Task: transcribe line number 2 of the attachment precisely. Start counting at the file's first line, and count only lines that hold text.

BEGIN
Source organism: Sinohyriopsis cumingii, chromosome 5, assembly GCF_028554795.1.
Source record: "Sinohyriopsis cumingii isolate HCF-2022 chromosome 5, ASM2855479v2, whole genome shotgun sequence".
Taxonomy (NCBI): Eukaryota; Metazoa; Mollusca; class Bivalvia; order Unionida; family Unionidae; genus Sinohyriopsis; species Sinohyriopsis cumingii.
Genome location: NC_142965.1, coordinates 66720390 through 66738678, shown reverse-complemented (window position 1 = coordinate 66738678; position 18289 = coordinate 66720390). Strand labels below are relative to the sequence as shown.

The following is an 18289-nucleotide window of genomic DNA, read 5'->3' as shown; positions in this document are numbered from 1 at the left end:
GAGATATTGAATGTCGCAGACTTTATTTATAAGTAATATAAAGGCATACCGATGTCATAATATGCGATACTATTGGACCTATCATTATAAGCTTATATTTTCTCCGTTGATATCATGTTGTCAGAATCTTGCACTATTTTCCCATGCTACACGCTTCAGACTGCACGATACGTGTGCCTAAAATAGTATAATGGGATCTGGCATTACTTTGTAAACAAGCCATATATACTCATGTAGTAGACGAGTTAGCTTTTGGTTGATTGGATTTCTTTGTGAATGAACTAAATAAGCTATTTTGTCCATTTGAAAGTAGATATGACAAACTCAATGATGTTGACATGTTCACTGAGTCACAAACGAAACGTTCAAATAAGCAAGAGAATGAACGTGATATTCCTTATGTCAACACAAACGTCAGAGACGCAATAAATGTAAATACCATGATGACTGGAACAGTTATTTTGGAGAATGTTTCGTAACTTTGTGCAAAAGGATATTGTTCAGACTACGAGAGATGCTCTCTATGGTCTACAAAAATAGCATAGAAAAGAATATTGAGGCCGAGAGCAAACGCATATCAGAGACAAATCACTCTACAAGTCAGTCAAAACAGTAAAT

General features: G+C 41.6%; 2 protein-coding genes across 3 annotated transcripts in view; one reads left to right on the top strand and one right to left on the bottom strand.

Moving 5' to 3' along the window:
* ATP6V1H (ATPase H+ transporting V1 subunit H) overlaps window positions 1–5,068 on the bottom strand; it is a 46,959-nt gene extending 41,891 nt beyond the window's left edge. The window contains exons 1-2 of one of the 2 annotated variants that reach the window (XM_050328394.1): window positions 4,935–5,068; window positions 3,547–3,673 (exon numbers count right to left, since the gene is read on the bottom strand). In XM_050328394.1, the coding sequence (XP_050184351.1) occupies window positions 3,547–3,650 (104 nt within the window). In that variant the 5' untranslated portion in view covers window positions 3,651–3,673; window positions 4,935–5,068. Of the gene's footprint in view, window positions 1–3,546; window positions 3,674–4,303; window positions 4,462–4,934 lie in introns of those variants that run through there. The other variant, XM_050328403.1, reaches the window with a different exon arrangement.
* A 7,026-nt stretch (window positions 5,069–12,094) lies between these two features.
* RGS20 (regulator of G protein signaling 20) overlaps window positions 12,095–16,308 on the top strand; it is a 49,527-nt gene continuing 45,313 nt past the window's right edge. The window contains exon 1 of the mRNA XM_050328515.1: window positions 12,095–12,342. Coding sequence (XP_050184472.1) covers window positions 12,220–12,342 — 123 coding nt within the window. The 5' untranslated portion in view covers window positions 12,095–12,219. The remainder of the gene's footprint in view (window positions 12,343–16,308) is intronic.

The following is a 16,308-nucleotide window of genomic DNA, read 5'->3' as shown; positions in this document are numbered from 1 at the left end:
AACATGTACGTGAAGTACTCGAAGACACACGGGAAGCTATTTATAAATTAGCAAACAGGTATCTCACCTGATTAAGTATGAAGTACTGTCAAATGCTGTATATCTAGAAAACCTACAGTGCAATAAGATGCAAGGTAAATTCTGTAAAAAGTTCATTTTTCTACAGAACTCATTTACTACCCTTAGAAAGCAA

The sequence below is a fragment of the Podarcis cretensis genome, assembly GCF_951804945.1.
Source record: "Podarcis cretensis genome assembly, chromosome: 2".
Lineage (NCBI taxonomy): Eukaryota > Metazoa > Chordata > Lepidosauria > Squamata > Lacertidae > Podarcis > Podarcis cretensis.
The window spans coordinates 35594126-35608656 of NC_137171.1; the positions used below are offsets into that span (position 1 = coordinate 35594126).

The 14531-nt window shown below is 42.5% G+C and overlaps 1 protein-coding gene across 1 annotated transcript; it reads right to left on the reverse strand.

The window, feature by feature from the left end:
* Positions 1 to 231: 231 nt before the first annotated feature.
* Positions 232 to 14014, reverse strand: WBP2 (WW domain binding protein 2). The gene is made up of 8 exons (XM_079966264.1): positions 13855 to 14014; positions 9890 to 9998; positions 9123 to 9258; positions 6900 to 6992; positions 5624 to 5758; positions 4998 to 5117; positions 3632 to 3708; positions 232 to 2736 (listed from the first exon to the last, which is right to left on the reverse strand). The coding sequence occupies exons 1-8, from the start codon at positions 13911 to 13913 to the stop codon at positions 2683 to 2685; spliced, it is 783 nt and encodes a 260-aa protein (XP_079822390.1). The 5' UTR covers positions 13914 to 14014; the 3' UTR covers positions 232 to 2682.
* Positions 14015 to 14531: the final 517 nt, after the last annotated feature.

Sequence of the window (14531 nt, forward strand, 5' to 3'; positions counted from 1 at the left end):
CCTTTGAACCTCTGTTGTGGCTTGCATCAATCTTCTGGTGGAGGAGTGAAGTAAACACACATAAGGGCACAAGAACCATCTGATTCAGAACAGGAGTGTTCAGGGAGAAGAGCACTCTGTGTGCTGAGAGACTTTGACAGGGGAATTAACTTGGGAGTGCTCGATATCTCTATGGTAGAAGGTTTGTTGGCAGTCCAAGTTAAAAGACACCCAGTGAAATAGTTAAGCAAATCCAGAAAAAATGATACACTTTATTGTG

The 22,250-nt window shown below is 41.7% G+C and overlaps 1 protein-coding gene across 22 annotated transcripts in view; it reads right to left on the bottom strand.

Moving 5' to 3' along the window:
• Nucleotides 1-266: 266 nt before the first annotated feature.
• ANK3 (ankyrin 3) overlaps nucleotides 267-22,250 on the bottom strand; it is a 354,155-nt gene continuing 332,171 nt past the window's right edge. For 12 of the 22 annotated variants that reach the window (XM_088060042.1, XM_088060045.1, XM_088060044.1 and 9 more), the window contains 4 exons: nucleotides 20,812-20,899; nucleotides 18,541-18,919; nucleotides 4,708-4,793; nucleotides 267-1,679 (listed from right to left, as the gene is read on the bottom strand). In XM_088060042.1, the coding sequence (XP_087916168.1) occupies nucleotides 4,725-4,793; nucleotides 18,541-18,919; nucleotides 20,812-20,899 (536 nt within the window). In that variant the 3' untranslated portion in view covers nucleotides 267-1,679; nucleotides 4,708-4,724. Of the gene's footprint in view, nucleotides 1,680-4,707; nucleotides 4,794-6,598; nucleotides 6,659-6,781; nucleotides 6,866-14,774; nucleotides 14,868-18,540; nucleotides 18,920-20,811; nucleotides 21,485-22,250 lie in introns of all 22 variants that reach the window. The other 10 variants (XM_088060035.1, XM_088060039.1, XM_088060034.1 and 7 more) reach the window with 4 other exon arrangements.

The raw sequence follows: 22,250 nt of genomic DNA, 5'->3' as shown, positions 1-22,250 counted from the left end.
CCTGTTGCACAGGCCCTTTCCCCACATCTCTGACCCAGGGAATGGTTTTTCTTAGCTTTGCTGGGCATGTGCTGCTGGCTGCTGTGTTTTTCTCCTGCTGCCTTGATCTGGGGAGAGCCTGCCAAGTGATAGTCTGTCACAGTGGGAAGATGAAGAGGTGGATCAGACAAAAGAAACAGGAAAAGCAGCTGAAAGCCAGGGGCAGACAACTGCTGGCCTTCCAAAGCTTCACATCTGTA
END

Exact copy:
Source record: "Sinohyriopsis cumingii isolate HCF-2022 chromosome 5, ASM2855479v2, whole genome shotgun sequence".